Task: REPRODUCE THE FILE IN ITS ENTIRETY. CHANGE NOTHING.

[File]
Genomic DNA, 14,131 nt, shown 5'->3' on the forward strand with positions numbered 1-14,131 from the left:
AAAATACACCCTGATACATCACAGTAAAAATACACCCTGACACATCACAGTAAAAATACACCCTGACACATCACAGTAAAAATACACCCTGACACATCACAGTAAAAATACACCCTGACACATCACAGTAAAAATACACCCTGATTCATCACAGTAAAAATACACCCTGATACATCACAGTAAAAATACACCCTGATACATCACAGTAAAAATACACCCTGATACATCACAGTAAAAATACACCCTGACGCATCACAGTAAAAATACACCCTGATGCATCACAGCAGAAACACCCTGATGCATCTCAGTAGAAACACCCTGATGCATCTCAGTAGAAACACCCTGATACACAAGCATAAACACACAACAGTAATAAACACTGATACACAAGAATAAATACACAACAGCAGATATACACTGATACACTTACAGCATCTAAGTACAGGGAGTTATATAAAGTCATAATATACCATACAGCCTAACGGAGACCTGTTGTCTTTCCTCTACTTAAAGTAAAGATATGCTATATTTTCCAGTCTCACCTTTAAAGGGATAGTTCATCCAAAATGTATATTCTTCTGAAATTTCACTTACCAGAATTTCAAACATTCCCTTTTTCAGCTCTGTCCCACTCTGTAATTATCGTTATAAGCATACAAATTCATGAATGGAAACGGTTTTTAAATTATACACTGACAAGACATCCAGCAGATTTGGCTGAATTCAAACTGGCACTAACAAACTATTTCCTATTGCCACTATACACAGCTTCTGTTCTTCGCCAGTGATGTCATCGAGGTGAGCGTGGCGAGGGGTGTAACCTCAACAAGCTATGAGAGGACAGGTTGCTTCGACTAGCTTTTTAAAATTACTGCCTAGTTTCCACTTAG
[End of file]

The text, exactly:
Genomic DNA, 14,131 nt, shown 5'->3' on the forward strand with positions numbered 1-14,131 from the left:
AAAATACACCCTGATACATCACAGTAAAAATACACCCTGACACATCACAGTAAAAATACACCCTGACACATCACAGTAAAAATACACCCTGACACATCACAGTAAAAATACACCCTGACACATCACAGTAAAAATACACCCTGATTCATCACAGTAAAAATACACCCTGATACATCACAGTAAAAATACACCCTGATACATCACAGTAAAAATACACCCTGATACATCACAGTAAAAATACACCCTGACGCATCACAGTAAAAATACACCCTGATGCATCACAGCAGAAACACCCTGATGCATCTCAGTAGAAACACCCTGATGCATCTCAGTAGAAACACCCTGATACACAAGCATAAACACACAACAGTAATAAACACTGATACACAAGAATAAATACACAACAGCAGATATACACTGATACACTTACAGCATCTAAGTACAGGGAGTTATATAAAGTCATAATATACCATACAGCCTAACGGAGACCTGTTGTCTTTCCTCTACTTAAAGTAAAGATATGCTATATTTTCCAGTCTCACCTTTAAAGGGATAGTTCATCCAAAATGTATATTCTTCTGAAATTTCACTTACCAGAATTTCAAACATTCCCTTTTTCAGCTCTGTCCCACTCTGTAATTATCGTTATAAGCATACAAATTCATGAATGGAAACGGTTTTTAAATTATACACTGACAAGACATCCAGCAGATTTGGCTGAATTCAAACTGGCACTAACAAACTATTTCCTATTGCCACTATACACAGCTTCTGTTCTTCGCCAGTGATGTCATCGAGGTGAGCGTGGCGAGGGGTGTAACCTCAACAAGCTATGAGAGGACAGGTTGCTTCGACTAGCTTTTTAAAATTACTGCCTAGTTTCCACTTAG